Card Check: If You Cut Us, Do We Not Bleed?

By July 5, 2007Labor Unions

A letter to the editor in the Elmira (N.Y.) Star-Gazette attacking Representative Randy Kuhl, R-NY, for voting against the Employee Free Card Check, has a great, great headline:

Kuhl supports business, not individuals

However amusing on its face, the headline accurately and sadly reflects the tenor of the letter, whose writer appears not to understand that businesses is made up of individuals.

Rep. Kuhl and all the other members of Congress who opposed H.R. 800, the card check legislation, voted to respect individual rights when they rejected labor’s priority legislation — they protected employees’ democratic access to a secret ballot in the workplace, and they protected employers from having a small minority force union membership on companies against the majority of employees’ will. Our congratulations and thanks to Kuhl et al.

Although the bill’s dead for this year, we’ll continue to pay attention to it; the how-could-they-name-it the Employee Free Choice Act is bound to be an issue in the 2008 campaigns.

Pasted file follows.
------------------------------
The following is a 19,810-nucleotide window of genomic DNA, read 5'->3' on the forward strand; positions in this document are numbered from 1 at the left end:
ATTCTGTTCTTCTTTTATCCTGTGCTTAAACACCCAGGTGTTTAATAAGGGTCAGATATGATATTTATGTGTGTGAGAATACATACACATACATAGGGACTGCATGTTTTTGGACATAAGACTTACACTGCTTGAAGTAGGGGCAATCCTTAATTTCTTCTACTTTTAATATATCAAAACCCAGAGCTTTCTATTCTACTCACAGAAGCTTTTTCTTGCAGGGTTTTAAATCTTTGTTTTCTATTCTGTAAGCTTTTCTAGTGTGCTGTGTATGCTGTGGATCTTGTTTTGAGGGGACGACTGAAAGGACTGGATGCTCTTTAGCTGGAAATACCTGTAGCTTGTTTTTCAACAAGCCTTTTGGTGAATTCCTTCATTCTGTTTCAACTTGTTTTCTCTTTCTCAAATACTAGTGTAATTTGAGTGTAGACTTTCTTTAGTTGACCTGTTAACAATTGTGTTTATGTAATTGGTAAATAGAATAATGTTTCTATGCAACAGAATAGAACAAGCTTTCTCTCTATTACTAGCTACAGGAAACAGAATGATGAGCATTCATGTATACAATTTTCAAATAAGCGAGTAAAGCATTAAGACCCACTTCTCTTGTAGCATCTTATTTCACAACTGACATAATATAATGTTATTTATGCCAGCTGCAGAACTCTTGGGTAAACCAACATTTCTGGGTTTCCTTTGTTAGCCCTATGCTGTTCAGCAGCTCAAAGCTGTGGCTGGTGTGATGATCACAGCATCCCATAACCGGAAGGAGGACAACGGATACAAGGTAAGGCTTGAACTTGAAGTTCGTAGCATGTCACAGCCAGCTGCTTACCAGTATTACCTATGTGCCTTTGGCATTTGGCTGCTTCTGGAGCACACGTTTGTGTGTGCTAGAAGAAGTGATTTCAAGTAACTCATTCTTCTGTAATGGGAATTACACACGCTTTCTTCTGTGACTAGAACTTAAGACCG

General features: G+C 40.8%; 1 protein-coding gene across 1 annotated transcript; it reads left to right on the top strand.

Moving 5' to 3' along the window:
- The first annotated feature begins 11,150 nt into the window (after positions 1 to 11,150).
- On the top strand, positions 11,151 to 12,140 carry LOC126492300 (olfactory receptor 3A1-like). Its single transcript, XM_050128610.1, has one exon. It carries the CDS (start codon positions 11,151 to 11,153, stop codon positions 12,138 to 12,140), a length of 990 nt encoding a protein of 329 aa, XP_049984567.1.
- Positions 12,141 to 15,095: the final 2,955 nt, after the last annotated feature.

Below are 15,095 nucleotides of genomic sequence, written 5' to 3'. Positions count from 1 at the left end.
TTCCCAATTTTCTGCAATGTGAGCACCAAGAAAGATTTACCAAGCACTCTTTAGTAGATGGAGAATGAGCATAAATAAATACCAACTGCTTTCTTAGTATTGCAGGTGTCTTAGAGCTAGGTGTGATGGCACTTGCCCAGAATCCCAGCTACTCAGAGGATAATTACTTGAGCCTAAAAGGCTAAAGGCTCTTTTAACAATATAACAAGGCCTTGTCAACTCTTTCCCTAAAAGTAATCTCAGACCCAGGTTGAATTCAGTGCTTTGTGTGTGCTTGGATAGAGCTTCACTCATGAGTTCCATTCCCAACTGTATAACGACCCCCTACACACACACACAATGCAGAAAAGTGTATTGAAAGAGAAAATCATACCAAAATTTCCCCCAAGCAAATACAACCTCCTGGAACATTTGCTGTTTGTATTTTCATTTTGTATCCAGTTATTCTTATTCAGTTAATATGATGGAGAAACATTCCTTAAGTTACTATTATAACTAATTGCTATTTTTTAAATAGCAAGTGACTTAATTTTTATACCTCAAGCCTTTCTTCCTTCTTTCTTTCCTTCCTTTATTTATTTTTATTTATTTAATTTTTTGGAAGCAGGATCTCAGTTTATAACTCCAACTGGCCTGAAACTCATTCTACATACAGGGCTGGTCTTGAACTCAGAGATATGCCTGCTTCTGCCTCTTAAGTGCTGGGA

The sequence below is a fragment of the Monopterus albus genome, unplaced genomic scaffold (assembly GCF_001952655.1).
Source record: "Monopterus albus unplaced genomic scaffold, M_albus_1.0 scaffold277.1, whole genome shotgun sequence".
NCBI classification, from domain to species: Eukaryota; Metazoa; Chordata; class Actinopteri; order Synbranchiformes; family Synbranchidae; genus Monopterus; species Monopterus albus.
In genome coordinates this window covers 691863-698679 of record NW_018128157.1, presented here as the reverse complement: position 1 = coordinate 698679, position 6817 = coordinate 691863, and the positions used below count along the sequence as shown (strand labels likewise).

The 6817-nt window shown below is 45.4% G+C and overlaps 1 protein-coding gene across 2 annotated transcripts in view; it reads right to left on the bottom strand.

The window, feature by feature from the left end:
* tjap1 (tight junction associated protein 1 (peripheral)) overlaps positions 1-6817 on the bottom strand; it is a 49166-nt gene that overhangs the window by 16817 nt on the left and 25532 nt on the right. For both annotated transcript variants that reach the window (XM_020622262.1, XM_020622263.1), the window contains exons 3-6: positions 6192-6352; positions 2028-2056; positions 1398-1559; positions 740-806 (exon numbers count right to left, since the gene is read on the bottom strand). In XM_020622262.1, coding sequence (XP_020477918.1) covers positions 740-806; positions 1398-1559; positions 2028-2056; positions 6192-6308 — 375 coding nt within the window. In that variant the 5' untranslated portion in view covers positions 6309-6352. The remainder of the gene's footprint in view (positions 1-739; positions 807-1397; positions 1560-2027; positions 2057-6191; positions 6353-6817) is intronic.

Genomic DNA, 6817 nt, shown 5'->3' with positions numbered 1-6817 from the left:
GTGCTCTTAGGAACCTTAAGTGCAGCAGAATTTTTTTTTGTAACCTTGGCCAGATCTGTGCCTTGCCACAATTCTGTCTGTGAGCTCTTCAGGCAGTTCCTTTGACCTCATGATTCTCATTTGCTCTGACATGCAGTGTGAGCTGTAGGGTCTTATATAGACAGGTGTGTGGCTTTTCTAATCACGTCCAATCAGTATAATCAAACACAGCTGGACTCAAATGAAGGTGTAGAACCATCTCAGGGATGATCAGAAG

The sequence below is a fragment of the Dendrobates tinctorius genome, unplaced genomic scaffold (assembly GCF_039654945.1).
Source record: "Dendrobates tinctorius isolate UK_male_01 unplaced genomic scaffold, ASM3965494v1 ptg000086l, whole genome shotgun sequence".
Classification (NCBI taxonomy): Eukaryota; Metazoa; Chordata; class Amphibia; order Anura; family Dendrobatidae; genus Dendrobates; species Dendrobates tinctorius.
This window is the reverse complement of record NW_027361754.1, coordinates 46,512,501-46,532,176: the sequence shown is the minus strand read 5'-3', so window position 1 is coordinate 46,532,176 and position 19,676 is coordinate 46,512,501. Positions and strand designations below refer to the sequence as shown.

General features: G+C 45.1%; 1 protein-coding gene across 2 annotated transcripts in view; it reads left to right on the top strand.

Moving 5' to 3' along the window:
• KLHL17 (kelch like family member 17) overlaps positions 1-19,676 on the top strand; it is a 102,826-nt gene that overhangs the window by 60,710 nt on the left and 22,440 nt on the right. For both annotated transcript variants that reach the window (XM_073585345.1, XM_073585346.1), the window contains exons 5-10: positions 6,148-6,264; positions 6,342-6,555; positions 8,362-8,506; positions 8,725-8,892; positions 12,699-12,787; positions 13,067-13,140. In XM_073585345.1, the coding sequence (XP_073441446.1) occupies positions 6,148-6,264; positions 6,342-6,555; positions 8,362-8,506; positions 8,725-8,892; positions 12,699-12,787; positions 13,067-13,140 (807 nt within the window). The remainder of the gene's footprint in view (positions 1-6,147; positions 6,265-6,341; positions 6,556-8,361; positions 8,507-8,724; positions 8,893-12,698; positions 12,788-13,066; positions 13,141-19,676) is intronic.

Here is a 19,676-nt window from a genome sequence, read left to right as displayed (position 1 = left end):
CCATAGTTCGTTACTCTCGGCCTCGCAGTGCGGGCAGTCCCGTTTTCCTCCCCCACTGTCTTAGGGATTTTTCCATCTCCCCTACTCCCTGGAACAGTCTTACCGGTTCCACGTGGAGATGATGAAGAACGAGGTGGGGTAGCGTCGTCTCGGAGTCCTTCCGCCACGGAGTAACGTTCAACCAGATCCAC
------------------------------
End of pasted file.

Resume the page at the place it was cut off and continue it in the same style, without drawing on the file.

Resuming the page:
So we’ll cite an editorial column from the generally pro-labor Los Angeles Times:

The bill would have allowed organizers to secure bargaining rights as soon as a majority of workers at a workplace sign an authorization card. Under current law, employers have the option of insisting on a secret ballot election.

You don’t have to be an apologist for employers to recognize that the so-called card-check system invites abuses. Of course employers shouldn’t be able to punish workers for wanting to join a union. But neither should union organizers be able to pressure unwilling or hesitant co-workers to authorize a union.

As The Times editorial board has observed, the bedrock principle of federal labor law is not unionism at all costs, but the right of workers to choose whether they want to affiliate with a union.


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